One day I dug through my pile of salvaged transformers and came across an interesting little piece. It’s an inter-stage percussion transformer from a Hammond M3 organ, part A0-24113-0. It is listed as T5 in the AO67, M100, and other circuits. It’s about 1.5″ x 2″, not very big. Hammond used it as an inter-stage signal transformer that also coupled in a low-impedance signal on a third winding. Everyone who has ever scrapped a Hammond organ has one of these sitting around, so there are plenty of them out there for cheap or free.
I fed it a little AC signal and took some measurements. It has roughly a 55:1 winding ratio between the low-impedance Winding 3 and the first two. It also has a fairly narrow frequency response, rolling off frequencies below 100hz and above 5khz. Searching around I found another popular transformer that has a 55:1 winding and the same frequency response – a tube reverb transformer! So I started thinking… Could the same triode drive a reverb tank AND act as an intermediate gain stage? If so it might be possible to build a 1-tube add-on reverb that would be easy to retrofit into nearly any amp.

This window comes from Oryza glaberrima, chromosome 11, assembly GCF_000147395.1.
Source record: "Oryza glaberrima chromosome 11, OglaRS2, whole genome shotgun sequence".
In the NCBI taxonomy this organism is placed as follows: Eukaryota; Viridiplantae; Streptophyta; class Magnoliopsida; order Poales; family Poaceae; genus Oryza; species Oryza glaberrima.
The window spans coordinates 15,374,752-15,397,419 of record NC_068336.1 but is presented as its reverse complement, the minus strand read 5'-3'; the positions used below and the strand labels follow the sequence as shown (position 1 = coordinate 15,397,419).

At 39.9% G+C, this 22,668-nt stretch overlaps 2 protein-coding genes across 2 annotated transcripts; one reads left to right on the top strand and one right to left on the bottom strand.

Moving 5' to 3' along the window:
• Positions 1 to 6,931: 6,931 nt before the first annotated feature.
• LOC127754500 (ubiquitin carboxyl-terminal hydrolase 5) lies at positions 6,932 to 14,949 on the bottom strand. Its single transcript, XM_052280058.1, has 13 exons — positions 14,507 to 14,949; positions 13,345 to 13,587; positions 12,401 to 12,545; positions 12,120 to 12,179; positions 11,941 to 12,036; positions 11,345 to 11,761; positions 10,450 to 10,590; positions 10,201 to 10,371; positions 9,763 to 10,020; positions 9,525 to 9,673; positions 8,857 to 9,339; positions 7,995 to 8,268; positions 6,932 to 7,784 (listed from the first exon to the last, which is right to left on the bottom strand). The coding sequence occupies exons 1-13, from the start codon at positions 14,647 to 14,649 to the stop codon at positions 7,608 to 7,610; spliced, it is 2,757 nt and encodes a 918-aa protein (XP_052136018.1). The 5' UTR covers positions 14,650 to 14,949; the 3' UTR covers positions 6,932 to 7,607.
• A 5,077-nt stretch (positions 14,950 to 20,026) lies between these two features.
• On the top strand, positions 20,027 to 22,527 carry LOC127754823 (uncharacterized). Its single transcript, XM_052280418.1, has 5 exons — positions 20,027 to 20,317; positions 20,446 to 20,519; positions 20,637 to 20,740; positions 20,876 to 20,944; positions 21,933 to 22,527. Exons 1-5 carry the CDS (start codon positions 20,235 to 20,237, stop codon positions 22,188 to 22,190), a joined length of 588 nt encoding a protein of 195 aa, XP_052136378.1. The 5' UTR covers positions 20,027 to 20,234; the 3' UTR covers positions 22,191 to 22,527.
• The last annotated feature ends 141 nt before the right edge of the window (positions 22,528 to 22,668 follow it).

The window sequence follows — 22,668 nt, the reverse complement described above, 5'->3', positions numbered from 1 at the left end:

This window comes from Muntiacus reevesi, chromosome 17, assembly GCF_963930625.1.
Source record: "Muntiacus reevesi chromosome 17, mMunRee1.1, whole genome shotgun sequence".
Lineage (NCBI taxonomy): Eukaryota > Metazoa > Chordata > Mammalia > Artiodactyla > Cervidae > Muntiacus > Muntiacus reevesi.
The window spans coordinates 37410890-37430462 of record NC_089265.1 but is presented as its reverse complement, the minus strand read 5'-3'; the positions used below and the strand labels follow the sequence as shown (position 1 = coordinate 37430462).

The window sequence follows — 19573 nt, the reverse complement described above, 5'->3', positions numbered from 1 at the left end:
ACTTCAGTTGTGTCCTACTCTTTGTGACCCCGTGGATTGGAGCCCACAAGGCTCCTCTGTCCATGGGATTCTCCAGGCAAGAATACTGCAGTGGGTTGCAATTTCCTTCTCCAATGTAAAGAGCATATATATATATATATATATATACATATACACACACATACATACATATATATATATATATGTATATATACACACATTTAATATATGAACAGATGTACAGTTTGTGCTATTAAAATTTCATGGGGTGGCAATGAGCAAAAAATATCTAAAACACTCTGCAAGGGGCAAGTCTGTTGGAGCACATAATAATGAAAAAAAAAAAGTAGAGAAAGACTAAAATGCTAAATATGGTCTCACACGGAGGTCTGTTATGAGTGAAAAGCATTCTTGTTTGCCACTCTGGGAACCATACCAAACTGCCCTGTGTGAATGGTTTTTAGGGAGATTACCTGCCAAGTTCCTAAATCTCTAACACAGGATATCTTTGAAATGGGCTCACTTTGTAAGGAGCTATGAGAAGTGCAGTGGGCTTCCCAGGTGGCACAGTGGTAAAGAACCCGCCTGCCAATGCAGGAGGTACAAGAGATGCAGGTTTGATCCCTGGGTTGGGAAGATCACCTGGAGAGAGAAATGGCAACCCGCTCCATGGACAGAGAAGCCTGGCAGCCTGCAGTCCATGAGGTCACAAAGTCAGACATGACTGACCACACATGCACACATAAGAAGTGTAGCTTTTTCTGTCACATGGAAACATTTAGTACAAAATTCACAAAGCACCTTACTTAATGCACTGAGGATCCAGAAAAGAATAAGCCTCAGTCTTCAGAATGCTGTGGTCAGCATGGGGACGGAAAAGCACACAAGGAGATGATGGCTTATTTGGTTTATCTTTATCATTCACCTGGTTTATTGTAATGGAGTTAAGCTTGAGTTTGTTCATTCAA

The basic idea is that this circuit would get dropped into something like a Champ, Princeton, etc preamp just after the tone/volume and before the second gain stage. The reverb and mixing network mimics the Fender AB763 vibrato channel and should provide just about unity gain, so no major change to the amp’s character.
I built a quick-and-dirty proof-of-concept circuit with what scrap I had lying around and stuck it in my 6G2ish Princeton. The circuit works surprisingly well – it made no discernible difference in volume, gain or character. The amount of midrange in the reverb frequency was a little more than I usually like, but that could be fixed by changing the .0047uf coupling cap for something smaller, or reducing or removing the 25uf cathode bypass cap on the reverb recovery stage.
This little circuit would be pretty easy to apply to most tube guitar amps and wouldn’t take up much room at all.